In­fla­tion fears low de­spite whole­sale price jump

Greenwich Time - - BUSINESS -

Led by costlier gas, food, and chem­i­cals, U.S. whole­sale prices surged 0.6 per­cent in Oc­to­ber, the big­gest month-to-month rise in six years. Yet ex­clud­ing items that tend to fluc­tu­ate sharply from month to month, in­fla­tion pres­sures re­main tame.

The jump in the pro­ducer price in­dex, which mea­sures prices be­fore they reach con­sumers, fol­lowed a smaller 0.2 per­cent in­crease in Septem­ber. Com­pared with 12 months ear­lier, pro­ducer prices rose a sharp 2.9 per­cent in Oc­to­ber.

But when food, en­ergy and other volatile cat­e­gories are ex­cluded, so-called core whole­sale prices rose only a mod­est 0.2 per­cent in Oc­to­ber and 2.8 per­cent from a year ear­lier.

Higher prices for ser­vices such as trans­porta­tion and ware­hous­ing drove most of Oc­to­ber’s over­all in­crease in whole­sale prices. Many truck­ing com­pa­nies have had to pay bonuses and raise pay to hire enough truck driv­ers, for ex­am­ple.

And the year-over-year in­crease in whole­sale prices is still lower than it was in the sum­mer, when it topped 3 per­cent. In ad­di­tion, oil prices de­clined in Oc­to­ber, which will likely lower ga­so­line costs in the com­ing months.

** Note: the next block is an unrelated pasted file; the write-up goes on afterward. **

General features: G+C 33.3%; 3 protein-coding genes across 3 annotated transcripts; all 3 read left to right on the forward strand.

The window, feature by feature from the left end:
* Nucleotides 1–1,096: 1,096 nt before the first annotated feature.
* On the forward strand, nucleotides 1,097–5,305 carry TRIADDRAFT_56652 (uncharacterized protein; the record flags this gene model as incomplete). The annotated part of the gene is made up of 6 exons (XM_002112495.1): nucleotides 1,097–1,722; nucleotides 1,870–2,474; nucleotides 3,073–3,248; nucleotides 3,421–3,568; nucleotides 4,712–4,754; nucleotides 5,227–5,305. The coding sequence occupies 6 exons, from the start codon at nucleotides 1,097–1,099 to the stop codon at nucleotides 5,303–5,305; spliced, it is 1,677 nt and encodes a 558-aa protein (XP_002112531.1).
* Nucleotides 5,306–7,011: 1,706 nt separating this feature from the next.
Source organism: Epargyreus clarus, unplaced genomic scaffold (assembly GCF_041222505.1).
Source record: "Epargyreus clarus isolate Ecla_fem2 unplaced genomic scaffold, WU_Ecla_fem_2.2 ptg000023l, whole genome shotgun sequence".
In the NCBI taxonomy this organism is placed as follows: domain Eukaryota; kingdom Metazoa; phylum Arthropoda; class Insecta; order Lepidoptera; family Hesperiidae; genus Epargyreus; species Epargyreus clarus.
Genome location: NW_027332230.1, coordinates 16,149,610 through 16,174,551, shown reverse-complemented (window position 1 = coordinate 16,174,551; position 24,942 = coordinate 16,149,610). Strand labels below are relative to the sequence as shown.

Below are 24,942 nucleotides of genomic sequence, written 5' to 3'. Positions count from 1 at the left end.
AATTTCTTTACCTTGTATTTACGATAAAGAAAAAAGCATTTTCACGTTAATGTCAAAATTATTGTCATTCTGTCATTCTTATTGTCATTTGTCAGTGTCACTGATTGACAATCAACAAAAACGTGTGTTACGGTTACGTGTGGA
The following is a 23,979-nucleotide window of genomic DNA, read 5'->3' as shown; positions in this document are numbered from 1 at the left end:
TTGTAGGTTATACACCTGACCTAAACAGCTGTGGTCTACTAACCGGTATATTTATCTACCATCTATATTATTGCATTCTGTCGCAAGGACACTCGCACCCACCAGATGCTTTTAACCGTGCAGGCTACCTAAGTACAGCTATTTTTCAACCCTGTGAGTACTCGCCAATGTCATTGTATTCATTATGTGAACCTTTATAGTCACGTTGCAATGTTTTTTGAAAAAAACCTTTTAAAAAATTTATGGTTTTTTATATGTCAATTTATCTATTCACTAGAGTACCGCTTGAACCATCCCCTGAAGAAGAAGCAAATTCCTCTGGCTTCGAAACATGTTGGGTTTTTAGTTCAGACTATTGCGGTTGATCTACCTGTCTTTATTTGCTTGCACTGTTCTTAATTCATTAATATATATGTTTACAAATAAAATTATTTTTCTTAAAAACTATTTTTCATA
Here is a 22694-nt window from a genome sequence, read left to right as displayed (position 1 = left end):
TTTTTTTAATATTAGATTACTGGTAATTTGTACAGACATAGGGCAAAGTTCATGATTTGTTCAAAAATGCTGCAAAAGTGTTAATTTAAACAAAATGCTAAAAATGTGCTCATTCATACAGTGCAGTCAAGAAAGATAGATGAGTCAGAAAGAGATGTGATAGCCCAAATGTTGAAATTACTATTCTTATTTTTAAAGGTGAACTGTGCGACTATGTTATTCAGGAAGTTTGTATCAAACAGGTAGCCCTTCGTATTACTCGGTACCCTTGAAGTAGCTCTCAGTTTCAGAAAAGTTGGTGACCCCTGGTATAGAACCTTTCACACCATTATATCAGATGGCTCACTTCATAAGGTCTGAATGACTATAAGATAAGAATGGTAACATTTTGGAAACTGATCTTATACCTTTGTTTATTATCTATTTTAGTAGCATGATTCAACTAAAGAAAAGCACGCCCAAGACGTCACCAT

“There is lit­tle sign that a more marked ac­cel­er­a­tion (in in­fla­tion) lies around the cor­ner,” An­drew Hunter, U.S. economist at Cap­i­tal Eco­nom­ics, a fore­cast­ing firm, said in a re­search note.

Econ­o­mists say the Trump ad­min­is­tra­tion’s trade war with China, which has led it to im­pose tar­iffs on $250 bil­lion of Chi­nese im­ports, has so far had only a lim­ited im­pact. Hunter sug­gested that the dol­lar’s rise in value this year, which makes im­ports less ex­pen­sive for Amer­i­cans, might be off­set­ting much of the im­pact of the tar­iffs.

Whole­sale prices for pork rose by the most in more than two years last month. But Stephen Stan­ley, chief economist at Amherst Pier­pont, said that likely marked a snap­back after China im­posed re­tal­ia­tory tar­iffs on U.S. pork ear­lier this year. Those tar­iffs ini­tially de­pressed China’s pur­chases and forced pork farm­ers to lower their prices. That trend now ap­pears to be rev­ers­ing it­self, Stan­ley said.

The Fed­eral Re­serve is keep­ing a close eye on price changes as it mon­i­tors the econ­omy for signs of over­heat­ing. The un­em­ploy­ment rate is at a five-decade low of 3.7 per­cent, and com­pa­nies are rais­ing wages and salaries to at­tract and keep work­ers. Aver­age hourly pay rose in Oc­to­ber from a year ear­lier at the fastest pace in nearly a decade.

Com­pa­nies may have to raise prices to off­set the costs of higher pay, which could spur higher in­fla­tion. But busi­nesses could also in­vest in more ma­chin­ery and soft­ware to make their em­ploy­ees more ef­fi­cient, which would en­able them to pay more with­out rais­ing prices.

Newspapers in English

Newspapers from USA

© PressReader. All rights reserved.